Cross-cultural unions, couples who travel--whatever the reason, global-inspired, multi-ethnic menus are big with bridal couples seeking a more diverse menu reflective of their tastes and/or culture. “The trend is about bringing families together with foods that bring comfort and that are a mixture of both the bride and groom’s cultures, such as Southern-Asian, African-Indian, North-South, French-Southern,” Moyer says.

At Proof of the Pudding, brides desiring dining diversity may opt for the caterer’s Global Inspirations plates, where chef Kieley combines small portions of four ethnic cuisines on one plate, such as Asian sea bass wrapped in cabbage with soy cream broth, French beef Bourguignon, duck with saffron rice and Latin spices, and, of course, Southern-fried chicken with squash casserole. 

Go with the Greens

Mini burgers from Legendary Events
Arguably, nowhere is the farm-to-table movement more prevalent than in California. So it comes as no surprise that the majority of Wolfgang Puck’s menus, wedding or otherwise, feature a heavy fresh-from-the farm influence.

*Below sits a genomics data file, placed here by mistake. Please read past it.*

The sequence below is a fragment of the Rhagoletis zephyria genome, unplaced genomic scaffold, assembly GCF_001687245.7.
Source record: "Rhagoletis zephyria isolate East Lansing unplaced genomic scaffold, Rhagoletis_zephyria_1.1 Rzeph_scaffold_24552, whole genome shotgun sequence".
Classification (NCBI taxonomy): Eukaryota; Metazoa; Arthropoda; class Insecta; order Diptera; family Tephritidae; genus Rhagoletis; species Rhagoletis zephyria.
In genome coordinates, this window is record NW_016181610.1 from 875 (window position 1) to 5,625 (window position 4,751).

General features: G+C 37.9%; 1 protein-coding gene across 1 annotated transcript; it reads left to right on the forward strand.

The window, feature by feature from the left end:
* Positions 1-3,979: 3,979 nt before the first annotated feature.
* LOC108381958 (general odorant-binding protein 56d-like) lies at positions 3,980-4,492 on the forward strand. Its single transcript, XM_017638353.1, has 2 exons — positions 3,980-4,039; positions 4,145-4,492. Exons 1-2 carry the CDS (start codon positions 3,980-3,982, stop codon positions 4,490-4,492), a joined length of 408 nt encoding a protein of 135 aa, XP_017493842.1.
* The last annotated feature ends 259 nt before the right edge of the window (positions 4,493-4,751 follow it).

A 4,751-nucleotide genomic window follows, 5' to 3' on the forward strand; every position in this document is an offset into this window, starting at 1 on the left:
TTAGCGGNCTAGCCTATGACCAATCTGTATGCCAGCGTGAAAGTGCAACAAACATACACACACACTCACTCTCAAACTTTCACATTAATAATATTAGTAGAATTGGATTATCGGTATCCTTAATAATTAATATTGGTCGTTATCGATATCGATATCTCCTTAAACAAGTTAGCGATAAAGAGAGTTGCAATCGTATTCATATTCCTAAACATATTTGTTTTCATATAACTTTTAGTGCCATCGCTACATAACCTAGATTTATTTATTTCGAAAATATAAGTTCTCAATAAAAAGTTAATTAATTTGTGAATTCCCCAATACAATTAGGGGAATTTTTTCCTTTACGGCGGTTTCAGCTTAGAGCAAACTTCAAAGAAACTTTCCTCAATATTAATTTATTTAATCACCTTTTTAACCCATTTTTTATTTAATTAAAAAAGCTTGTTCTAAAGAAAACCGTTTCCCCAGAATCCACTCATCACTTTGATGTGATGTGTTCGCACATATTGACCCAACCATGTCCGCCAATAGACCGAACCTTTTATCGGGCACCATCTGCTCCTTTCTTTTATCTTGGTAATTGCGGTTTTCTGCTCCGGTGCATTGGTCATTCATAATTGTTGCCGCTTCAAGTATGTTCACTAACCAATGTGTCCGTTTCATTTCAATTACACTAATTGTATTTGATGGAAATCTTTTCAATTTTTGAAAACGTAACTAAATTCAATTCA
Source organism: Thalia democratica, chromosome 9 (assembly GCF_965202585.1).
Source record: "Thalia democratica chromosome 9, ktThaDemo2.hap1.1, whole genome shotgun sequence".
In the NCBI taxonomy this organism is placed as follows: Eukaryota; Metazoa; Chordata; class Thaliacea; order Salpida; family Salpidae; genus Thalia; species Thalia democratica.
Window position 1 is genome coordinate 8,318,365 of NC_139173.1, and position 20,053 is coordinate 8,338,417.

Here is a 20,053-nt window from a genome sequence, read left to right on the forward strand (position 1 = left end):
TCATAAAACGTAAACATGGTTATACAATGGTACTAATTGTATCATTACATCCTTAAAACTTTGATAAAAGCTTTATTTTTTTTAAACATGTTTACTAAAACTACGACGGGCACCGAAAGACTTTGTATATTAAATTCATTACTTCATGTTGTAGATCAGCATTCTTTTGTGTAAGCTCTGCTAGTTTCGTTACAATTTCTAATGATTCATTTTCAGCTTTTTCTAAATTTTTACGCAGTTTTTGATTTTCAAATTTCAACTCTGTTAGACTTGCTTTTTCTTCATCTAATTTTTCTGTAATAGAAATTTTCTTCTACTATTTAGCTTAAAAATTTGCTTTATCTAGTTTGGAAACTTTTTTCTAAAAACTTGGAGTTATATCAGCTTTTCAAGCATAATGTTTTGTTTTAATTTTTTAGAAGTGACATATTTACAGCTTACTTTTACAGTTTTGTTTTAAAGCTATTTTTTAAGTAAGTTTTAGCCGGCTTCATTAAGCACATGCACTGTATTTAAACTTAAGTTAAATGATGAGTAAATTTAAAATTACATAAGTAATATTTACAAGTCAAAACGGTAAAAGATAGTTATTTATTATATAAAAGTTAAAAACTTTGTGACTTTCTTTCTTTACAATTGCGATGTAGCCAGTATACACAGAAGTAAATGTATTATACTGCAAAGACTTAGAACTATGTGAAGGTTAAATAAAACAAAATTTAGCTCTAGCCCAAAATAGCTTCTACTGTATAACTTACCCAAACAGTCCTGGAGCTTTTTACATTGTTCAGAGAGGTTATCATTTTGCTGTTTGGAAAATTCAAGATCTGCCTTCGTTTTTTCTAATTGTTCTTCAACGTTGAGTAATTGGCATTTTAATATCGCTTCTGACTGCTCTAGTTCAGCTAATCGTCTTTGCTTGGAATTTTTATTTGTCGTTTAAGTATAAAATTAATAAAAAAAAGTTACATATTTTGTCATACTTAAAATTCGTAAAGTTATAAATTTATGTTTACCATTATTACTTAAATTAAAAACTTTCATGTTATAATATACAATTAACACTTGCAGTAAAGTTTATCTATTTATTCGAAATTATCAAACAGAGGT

“We are receiving many requests from brides for farm-to-table menus; they want everything hyper-local—from the vendors to surrounding farms,” says Brass, who makes it a point to list the point of origin on menu items when applicable. Some of Puck’s newest additions to his farm-to-table repertoire include Cuyuma Orchards apple salad with China Ranch dates, watercress, Underwood Farms golden beets and pomegranate seeds; hand-formed Bellwether Farms ricotta mascarpone agnolotti with black winter truffles; wild-caught salmon with caramelized Babe Farms cauliflower, toasted almonds, sautéed Kenter Farms Spinach and saffron-infused wine sauce; and roasted Weiser Farms root vegetable pot pie with wild rice, grilled Triple Crown mushrooms, and thyme-black pepper puff pastry.

At Legendary Events in Atlanta, executive chef Liz Cipro has been incorporating “greens, greens and more greens”--specifically chard, collards, mustard and kale--into many menu items, from handmade ravioli to risottos, in response to her brides’ desire for healthier fare. Her quinoa-kale salad, which combines roasted sweet potatoes, blueberries and edamame, is a hearty, meat-free, fresh vegetable-heavy option. “Vegetables are no longer side items, but stars of the plate,” adds director of design Sophia Lin Kanno, citing the caterer’s oft-requested tempura-fried green bean cones as example. [Above, mini burgers from Legendary Events; photo by Reichman Photography.]

For brides who know their way around the chopping block, so to speak, the more exotic the ingredient and presentation--the better. However, cutting edge will quickly lose its edge if it doesn’t taste good.

Read this article and many other exciting stores in the Spring issue of Special Events. Not a subscriber? We can fix that--just click here.